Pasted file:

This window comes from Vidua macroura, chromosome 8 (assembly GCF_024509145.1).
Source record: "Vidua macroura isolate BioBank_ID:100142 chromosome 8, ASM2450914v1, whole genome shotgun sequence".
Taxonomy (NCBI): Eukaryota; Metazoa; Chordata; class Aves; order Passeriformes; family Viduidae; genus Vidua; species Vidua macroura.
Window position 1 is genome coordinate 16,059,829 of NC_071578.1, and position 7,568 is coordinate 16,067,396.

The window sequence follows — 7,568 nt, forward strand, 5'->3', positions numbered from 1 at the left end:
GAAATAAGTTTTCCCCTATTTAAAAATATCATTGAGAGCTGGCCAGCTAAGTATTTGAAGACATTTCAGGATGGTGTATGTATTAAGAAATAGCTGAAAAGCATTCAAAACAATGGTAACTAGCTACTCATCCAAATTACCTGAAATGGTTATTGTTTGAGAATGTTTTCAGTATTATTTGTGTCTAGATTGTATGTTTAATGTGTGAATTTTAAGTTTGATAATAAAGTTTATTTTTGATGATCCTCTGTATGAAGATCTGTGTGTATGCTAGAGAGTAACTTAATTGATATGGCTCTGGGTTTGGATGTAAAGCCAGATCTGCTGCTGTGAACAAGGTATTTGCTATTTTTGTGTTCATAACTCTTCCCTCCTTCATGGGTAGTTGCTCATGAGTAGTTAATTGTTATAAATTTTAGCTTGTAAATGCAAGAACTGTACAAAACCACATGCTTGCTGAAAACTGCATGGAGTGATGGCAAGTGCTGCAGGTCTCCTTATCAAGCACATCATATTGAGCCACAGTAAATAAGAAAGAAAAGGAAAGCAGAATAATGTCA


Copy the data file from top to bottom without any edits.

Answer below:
This window comes from Vidua macroura, chromosome 8 (assembly GCF_024509145.1).
Source record: "Vidua macroura isolate BioBank_ID:100142 chromosome 8, ASM2450914v1, whole genome shotgun sequence".
Taxonomy (NCBI): Eukaryota; Metazoa; Chordata; class Aves; order Passeriformes; family Viduidae; genus Vidua; species Vidua macroura.
Window position 1 is genome coordinate 16,059,829 of NC_071578.1, and position 7,568 is coordinate 16,067,396.

The window sequence follows — 7,568 nt, forward strand, 5'->3', positions numbered from 1 at the left end:
GAAATAAGTTTTCCCCTATTTAAAAATATCATTGAGAGCTGGCCAGCTAAGTATTTGAAGACATTTCAGGATGGTGTATGTATTAAGAAATAGCTGAAAAGCATTCAAAACAATGGTAACTAGCTACTCATCCAAATTACCTGAAATGGTTATTGTTTGAGAATGTTTTCAGTATTATTTGTGTCTAGATTGTATGTTTAATGTGTGAATTTTAAGTTTGATAATAAAGTTTATTTTTGATGATCCTCTGTATGAAGATCTGTGTGTATGCTAGAGAGTAACTTAATTGATATGGCTCTGGGTTTGGATGTAAAGCCAGATCTGCTGCTGTGAACAAGGTATTTGCTATTTTTGTGTTCATAACTCTTCCCTCCTTCATGGGTAGTTGCTCATGAGTAGTTAATTGTTATAAATTTTAGCTTGTAAATGCAAGAACTGTACAAAACCACATGCTTGCTGAAAACTGCATGGAGTGATGGCAAGTGCTGCAGGTCTCCTTATCAAGCACATCATATTGAGCCACAGTAAATAAGAAAGAAAAGGAAAGCAGAATAATGTCA